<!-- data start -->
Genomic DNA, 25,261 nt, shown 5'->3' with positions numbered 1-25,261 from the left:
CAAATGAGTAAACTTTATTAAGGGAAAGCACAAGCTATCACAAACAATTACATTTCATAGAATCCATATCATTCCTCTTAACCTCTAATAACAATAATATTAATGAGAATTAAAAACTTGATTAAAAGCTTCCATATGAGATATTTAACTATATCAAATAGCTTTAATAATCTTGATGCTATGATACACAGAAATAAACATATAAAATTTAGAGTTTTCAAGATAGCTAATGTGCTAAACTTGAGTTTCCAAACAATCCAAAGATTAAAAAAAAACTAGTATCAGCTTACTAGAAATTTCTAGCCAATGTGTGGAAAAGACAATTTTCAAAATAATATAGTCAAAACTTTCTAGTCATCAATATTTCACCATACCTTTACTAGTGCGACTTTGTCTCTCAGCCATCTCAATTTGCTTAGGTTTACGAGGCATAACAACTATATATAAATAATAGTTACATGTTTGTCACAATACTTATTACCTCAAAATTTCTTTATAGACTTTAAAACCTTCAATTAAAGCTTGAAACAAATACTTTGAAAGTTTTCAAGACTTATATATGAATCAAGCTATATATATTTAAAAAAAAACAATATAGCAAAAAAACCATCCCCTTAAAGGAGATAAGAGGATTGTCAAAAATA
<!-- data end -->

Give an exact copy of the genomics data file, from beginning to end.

Genomic DNA, 25,261 nt, shown 5'->3' with positions numbered 1-25,261 from the left:
CAAATGAGTAAACTTTATTAAGGGAAAGCACAAGCTATCACAAACAATTACATTTCATAGAATCCATATCATTCCTCTTAACCTCTAATAACAATAATATTAATGAGAATTAAAAACTTGATTAAAAGCTTCCATATGAGATATTTAACTATATCAAATAGCTTTAATAATCTTGATGCTATGATACACAGAAATAAACATATAAAATTTAGAGTTTTCAAGATAGCTAATGTGCTAAACTTGAGTTTCCAAACAATCCAAAGATTAAAAAAAAACTAGTATCAGCTTACTAGAAATTTCTAGCCAATGTGTGGAAAAGACAATTTTCAAAATAATATAGTCAAAACTTTCTAGTCATCAATATTTCACCATACCTTTACTAGTGCGACTTTGTCTCTCAGCCATCTCAATTTGCTTAGGTTTACGAGGCATAACAACTATATATAAATAATAGTTACATGTTTGTCACAATACTTATTACCTCAAAATTTCTTTATAGACTTTAAAACCTTCAATTAAAGCTTGAAACAAATACTTTGAAAGTTTTCAAGACTTATATATGAATCAAGCTATATATATTTAAAAAAAAACAATATAGCAAAAAAACCATCCCCTTAAAGGAGATAAGAGGATTGTCAAAAATA